U.S. livestock: CME live cattle set contract lows

Fears persist that coronavirus will hurt beef demand

CME April 2020 live cattle with 20-, 50- and 100-day moving averages. (Barchart)

Chicago | Reuters — U.S. cattle futures sank to contract lows on Friday, extending a decline fueled by fears that the global coronavirus outbreak will slow economic growth and reduce demand for beef.

Losses in the market have accelerated as the virus has spread, with the most-active April live cattle futures contract down 17 per cent in the past three weeks.

Financial markets view the virus, which causes a flu-like illness, as the catalyst that could interrupt the longest economic expansion on record, now in its 11th year. Traders fear such a disruption would hurt demand for beef, which is generally more expensive than pork and chicken.

“The market is now believing and pricing in the idea that the economy will be hit from the virus,” said Rich Nelson, chief strategist for commodity broker Allendale in Illinois.

“Beef is the premium protein and is a bit more tied to the economy.”

April live cattle tumbled 2.9 cents, to 105.75 cents/lb. at the Chicago Mercantile Exchange (all figures US$). June live cattle, the second-most-active contract, fell 2.625 cents, to 100.025 cents/lb. April feeder cattle sank 3.6 cents, to 130.05 cents/lb.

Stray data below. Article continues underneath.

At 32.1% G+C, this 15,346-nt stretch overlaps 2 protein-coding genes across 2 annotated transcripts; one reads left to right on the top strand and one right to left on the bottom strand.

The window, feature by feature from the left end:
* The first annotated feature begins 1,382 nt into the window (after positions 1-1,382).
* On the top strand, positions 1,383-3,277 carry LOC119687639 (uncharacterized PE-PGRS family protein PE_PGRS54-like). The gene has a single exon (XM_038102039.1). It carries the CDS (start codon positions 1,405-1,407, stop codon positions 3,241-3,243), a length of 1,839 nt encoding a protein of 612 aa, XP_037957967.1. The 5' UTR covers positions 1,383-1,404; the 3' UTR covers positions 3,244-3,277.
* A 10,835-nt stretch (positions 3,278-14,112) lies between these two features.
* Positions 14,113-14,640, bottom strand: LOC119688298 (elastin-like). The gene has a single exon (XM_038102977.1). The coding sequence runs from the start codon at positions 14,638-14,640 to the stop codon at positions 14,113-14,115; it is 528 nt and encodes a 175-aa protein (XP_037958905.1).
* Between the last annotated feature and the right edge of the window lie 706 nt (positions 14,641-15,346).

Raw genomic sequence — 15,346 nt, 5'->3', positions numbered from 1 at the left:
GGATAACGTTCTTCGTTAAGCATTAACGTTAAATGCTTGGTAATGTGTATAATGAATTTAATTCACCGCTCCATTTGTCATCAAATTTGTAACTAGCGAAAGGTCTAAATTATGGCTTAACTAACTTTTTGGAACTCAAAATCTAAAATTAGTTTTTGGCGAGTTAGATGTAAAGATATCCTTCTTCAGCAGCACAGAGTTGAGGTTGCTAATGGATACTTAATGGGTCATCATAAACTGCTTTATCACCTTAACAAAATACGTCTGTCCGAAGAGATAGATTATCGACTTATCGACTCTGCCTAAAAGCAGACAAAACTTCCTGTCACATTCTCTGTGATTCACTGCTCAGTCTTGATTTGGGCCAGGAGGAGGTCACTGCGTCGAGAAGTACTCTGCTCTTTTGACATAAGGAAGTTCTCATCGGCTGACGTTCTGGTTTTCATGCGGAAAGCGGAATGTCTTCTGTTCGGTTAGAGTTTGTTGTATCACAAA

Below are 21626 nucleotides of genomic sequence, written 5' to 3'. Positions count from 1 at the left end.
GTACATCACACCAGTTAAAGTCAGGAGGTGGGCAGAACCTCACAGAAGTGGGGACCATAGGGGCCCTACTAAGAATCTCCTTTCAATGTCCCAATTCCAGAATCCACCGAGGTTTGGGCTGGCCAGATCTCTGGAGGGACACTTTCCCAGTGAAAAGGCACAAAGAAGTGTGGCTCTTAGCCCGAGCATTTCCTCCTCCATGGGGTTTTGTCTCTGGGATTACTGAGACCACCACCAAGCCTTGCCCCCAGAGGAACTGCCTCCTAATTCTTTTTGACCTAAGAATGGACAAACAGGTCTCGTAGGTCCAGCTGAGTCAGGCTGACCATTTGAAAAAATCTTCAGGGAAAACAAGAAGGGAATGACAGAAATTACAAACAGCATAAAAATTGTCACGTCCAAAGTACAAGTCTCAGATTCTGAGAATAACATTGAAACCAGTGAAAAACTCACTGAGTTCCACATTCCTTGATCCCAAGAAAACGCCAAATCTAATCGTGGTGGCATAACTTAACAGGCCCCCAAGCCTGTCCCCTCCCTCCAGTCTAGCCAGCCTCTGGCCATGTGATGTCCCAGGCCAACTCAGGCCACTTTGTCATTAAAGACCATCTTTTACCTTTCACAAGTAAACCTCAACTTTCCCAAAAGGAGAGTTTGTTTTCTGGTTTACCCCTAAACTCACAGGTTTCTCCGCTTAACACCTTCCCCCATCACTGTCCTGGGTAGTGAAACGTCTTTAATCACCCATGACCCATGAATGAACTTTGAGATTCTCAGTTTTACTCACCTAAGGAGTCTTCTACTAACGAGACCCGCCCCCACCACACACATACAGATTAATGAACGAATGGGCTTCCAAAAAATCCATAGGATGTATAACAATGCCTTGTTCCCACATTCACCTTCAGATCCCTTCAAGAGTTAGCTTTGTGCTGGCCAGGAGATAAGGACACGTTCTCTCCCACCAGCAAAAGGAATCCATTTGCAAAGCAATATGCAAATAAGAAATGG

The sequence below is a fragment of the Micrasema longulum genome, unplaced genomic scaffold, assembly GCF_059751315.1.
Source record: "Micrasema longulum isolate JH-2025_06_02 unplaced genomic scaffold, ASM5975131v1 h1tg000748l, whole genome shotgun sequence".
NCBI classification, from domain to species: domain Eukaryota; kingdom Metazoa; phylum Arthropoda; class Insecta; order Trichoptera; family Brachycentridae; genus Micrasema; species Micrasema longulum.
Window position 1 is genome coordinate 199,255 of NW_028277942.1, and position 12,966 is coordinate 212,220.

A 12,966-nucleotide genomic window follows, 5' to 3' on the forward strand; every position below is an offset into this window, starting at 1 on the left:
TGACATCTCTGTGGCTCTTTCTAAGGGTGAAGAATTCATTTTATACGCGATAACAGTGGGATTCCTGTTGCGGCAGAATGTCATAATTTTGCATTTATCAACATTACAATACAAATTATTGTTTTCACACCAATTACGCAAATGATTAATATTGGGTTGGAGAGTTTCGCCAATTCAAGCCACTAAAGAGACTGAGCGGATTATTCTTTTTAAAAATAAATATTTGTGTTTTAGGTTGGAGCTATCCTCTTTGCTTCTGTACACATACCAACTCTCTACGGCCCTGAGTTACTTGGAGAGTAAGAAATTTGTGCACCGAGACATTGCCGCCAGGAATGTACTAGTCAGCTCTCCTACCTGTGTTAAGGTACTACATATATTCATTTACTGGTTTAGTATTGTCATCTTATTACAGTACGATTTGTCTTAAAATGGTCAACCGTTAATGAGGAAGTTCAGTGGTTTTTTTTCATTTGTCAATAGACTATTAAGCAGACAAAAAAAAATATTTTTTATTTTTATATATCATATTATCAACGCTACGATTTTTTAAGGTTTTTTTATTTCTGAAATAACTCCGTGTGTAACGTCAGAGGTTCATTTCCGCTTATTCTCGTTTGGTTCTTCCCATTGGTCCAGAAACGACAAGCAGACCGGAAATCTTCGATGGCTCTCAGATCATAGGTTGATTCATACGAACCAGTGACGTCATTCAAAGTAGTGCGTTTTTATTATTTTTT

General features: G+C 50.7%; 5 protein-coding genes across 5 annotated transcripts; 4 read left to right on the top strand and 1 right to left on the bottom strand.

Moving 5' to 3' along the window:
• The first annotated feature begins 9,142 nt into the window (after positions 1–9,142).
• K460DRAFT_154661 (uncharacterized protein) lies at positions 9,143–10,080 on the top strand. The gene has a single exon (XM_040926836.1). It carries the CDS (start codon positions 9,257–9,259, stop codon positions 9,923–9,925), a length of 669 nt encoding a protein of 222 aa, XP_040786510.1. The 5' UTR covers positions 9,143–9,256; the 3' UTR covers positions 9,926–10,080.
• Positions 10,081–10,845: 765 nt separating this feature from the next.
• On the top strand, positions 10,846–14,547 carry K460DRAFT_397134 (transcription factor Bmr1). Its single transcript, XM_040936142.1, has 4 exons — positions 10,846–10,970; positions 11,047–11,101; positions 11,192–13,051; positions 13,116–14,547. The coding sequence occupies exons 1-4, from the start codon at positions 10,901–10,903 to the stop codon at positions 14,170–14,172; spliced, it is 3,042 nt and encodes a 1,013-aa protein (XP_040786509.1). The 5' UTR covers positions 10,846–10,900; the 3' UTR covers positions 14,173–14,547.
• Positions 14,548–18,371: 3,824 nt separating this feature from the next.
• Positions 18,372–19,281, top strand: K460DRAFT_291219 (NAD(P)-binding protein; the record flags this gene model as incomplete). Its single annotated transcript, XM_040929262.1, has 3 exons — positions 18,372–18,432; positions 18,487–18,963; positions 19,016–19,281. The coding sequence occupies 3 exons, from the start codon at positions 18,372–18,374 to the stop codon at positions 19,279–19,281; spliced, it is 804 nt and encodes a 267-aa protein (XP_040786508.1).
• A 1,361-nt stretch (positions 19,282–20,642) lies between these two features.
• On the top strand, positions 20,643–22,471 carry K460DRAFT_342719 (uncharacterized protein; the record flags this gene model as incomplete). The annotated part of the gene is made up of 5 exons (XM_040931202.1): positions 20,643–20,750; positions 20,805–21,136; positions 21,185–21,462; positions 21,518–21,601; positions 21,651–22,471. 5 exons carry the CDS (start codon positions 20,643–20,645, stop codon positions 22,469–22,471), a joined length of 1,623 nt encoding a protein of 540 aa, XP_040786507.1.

Weakness in the cash market, heavier cattle weights and bigger-than-expected slaughtering numbers added pressure to prices, traders said. Cash cattle this week traded at $113/cwt in Kansas and Texas, down $2 from last week, they said.

Meat processors slaughtered an estimated 609,000 cattle this week, up from 602,000 cattle a week ago and 584,000 cattle a year earlier, according to U.S. Department of Agriculture data. They killed 2.47 million hogs, up slightly from last week and from 2.36 million a year ago.

In the pork market, the most-active April lean hogs contract settled up 0.55 cent at 65.925 cents/lb. and reached its highest since Feb. 21.

Traders continue to hope for increased buying by China, the world’s largest pork consumer, as it grapples with an outbreak of a fatal pig disease that has decimated its herd.

“They are completely waiting on a China buying story,” Nelson said.

Leading German meat processor Toennies reported increased sales, with the company benefiting from rising demand from Asia, especially China.

Estimated margins for U.S. meat processors rose to $116.25 per head for cattle from $112.95 on Thursday and $55.30 a week ago, according to livestock marketing advisory service HedgersEdge.com. Margins for pork packers increased to $24.65 per head for hogs from $23.25 on Thursday and $20.90 last week.

— Reporting for Reuters by Tom Polansek in Chicago.

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